Gardens Change with Time


quiet_path.1280Call it a trick, call it a treat, but all gardens change with time. It’s part of nature for the fittest to survive. Now possibly you have different ideas of what you want your garden to look like but it’s hard to fool Mother Nature. Recently I had the opportunity to visit a special garden in the Gilroy area that has evolved with time. This garden of California native plants truly demonstrates how nature can decide the best plants for birds, butterflies, wildlife and people.

It was one of our classic mild autumn days when several fellow landscape designer friends and I were treated to a tour by the enthusiastic owner of the 14 acres of land called Casa Dos Rios at the base of Mt Madonna. Jean Myers loves to share her deer_grass.1280property and especially the journey that has transformed it from a formal landscape with lots of lawn to the present truly native wild garden. She loves that the landscape now supports all sorts of wildlife including birds, mammals, reptiles, amphibians, insects and fish.

A few of the native plantings have been more successful than she would have liked, Jean laughed as she pointed out the California Rose thicket has taken over the entry garden. She wishes she had planted the native wood rose instead which doesn’t spread as much. She plans to remove the wild rose eventually to make room for other native plants that aren’t so aggressive.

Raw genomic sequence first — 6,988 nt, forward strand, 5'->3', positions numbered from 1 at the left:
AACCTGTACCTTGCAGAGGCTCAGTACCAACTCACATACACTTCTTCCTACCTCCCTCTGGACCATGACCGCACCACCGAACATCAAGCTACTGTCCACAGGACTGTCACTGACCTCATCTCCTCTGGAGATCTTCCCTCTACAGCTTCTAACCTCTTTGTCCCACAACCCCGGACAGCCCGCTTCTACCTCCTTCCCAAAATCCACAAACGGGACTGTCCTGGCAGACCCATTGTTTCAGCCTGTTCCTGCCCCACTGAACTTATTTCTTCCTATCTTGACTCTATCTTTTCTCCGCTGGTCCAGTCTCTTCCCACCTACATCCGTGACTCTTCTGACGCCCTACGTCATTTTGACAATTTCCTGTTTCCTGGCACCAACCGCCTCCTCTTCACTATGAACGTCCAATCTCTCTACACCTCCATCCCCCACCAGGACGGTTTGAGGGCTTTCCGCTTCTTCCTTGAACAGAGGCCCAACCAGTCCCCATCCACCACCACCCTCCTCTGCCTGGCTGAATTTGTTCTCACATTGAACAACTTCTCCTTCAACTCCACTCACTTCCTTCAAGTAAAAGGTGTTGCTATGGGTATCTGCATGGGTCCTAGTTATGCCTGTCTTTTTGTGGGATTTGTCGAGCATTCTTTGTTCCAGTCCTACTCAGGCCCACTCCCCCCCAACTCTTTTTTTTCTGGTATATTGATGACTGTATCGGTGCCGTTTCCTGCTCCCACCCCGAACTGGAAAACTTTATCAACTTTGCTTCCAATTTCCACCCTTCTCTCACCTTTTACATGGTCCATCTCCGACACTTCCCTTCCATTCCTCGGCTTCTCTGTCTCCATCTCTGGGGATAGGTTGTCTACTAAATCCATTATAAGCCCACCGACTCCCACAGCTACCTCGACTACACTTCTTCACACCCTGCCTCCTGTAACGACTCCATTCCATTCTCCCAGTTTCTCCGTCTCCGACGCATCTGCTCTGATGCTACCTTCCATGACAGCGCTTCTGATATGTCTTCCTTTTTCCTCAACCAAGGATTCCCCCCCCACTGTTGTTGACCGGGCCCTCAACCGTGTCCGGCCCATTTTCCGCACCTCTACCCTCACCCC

At this time of year a native garden is at rest. There’s a quietness to the landscape as the wind blows through the grasses. Large swaths of deer grass have naturalized. Originally, Jean planted many varieties of native grasses and some still remain but the deer grass have been particularly successful. Jean explained that this grass was used for making baskets by the Ohlone Indians that used to live in the area. To keep this grass fresh looking she cuts them back to 6 inches from the ground in late winter.

Calif_fuchsia.1280The California Aster was still blooming along the path as we made our way to the frog pond. This plant is well liked by the native moths and butterflies, Jean said, as it provides a late source of nectar. The lavender flowers make perfect landing pads. The two species of butterfly weed bloomed earlier in the season and had already spread their seed for next year.

The frog pond consists of basalt columns that drip water into a deep pool filled with rocks which cools the water in the heat of the summer. Jean said the area is usually alive with birds but they were keeping their distance during our visit. Lots of time for them to bathe later when we weren’t invading their space. She said Pacific Tree frogs and Western toads call the area home, too.